In late 2006 I received a strange call from a friend asking if we wanted to be on television. More specifically, did we want to do a television spot for a recently opened North Korean restaurant in Bangkok? Sure why not.
A friend of a friend of a friend (I think I got that right) was working for a Japanese Television station. That network had tried to do a story about the restaurant but was refused, probably on the grounds of being Japanese. Much like the south, North Korea has never really forgiven Japan for their past colonialist actions. Anyhow, they needed a couple of spies. We were it. We were given a few thousand baht and a video camera and off we went.
I was actually kind of nervous as we approached the place. If they didn't want Japanese people in their establishment, would they be very happy letting a few camera toting Americans in?
The strangeness began when we arrived. Stepping into the restaurant felt like stepping into another country. Pretty, high bred North Korean girls met us at the door and showed us a seat. They didn't speak any English, so we made do with our minimal Korean.
We were given menus which were in Korean which luckily we could read. There were a lot of familiar Korean items that we'd eaten literally hundreds of times. We asked our waitress about one or two unfamiliar items and made our choices.
Some very decent banchan arrived and the filming began.
I was especially intrigued to watch the dynamics between the wait staff and their handler. You see, the workers in this restaurant were all from North Korea. North Koreans have a tendency to defect once outside their home country, so they had a rather serious looking handler who was watching their every move. She wore the ubiquitous Kim Il Sung pin. Ki Il Sung is the "Great Leader" of North Korea of course. He's the head of state even though he's been dead since 1994. His son kim jong Il is merely the "Dear Leader."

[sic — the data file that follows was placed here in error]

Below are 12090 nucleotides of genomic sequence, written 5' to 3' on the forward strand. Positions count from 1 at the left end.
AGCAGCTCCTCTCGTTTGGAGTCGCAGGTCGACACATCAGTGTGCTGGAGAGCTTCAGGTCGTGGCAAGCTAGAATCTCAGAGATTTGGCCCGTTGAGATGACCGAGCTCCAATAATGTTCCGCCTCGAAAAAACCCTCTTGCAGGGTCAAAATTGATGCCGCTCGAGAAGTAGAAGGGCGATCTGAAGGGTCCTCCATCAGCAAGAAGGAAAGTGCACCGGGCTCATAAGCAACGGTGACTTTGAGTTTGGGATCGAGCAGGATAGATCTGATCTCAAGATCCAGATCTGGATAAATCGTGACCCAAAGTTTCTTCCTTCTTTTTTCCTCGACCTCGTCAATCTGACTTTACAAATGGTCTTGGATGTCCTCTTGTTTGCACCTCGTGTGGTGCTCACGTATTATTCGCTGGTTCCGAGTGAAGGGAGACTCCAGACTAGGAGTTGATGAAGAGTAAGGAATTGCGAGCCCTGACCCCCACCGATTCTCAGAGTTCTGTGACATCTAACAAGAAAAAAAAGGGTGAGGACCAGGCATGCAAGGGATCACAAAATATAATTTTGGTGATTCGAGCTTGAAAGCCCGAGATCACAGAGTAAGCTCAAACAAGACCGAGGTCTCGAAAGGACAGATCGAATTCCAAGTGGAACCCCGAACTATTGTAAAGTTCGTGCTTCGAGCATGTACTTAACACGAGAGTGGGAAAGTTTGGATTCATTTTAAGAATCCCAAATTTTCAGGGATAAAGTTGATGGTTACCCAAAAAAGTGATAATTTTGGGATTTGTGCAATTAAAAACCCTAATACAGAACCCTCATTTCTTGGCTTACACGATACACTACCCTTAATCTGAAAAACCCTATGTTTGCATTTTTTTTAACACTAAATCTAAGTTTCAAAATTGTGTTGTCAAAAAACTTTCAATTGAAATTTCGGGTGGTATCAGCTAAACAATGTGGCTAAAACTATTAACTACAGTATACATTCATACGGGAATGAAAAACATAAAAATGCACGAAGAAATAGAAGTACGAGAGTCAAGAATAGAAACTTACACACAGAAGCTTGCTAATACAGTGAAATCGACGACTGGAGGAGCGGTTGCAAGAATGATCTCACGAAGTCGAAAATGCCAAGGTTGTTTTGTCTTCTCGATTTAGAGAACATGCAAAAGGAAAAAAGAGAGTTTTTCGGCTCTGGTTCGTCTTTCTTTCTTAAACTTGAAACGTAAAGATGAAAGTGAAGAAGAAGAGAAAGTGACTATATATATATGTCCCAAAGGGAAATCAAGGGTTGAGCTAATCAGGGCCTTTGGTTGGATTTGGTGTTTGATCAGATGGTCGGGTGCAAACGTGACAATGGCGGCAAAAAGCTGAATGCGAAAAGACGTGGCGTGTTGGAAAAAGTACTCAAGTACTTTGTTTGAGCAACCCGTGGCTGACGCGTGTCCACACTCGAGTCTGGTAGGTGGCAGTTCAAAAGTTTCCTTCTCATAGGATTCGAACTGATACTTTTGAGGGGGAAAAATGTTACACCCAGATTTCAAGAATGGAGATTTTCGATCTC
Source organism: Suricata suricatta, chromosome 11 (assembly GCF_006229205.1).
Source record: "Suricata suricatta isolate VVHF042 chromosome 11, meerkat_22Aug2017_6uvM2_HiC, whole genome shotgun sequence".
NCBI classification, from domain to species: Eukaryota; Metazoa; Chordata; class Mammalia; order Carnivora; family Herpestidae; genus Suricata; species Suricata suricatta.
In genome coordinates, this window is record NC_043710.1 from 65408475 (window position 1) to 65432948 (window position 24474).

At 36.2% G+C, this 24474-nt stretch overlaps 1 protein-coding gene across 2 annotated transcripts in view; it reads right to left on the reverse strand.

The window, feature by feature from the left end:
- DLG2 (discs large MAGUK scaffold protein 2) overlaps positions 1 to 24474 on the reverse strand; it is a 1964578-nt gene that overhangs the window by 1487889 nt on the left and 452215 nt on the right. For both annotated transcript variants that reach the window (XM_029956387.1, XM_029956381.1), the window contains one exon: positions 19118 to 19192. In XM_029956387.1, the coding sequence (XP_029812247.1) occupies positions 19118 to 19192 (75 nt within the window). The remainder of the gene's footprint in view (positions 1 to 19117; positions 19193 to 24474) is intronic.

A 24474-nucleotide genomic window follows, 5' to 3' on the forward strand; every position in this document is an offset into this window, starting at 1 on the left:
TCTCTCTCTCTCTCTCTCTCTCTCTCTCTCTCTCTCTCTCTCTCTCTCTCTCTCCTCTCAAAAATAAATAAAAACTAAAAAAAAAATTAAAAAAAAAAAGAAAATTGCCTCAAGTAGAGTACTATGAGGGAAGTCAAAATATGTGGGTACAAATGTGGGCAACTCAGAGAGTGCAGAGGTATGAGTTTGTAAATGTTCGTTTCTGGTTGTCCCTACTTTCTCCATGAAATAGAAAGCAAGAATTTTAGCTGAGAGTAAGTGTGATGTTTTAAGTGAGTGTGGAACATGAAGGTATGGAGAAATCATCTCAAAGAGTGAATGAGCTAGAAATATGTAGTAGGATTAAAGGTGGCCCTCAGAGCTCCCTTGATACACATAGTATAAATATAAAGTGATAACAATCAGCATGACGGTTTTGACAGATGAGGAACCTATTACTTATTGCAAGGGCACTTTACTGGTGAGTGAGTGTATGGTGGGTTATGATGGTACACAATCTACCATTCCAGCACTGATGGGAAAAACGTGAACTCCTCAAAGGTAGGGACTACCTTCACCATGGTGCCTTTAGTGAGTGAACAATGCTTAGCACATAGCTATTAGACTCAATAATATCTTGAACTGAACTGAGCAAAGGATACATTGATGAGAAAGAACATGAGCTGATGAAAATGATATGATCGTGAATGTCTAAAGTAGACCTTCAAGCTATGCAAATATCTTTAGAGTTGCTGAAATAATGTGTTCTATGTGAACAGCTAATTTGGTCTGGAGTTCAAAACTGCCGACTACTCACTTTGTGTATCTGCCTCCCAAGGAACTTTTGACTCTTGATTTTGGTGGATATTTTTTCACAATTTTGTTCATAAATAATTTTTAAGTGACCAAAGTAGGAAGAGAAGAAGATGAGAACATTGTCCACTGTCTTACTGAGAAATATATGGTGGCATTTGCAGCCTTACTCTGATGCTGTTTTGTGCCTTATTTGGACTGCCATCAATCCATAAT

A large plate of Kimchi arrived. We actually had to pay for this which is unusual, but at least it was rather monstrous.
Next our giant Mandoo arrived. Yikes!
Next, the very North Korean Pyongyang on-ban arrived.
It was a tasty rice soup, topped with chicken, mushrooms, and radish. The broth had a light and healthy flavor.
The food was really only of marginal interest to us. The real point of interest was the wait staff who were multi talented performers.
First up, the lovely ladies entertained us with acrobatics. I was a bit too transfixed to capture it adequately. Next they dressed in traditional clothes, or hanbok, and sang traditional songs.
So far so good.
Next, after a quick costume change, the lovely ladies entertained us with more singing and dancing.
I kept wondering if an evil robotic Walt Disney was hiding behind the curtain.
Next were were treated to another musical performance with our ladies playing a variety of instruments.
After this little performance I expected them to reassemble their assault rifles while blindfolded. It's really not that large of a stretch of the imagination.
After a couple hours of eating, singing, and dancing, we left with one of the most bizarre dining experiences of our lives.
For a look at the whole set, go here.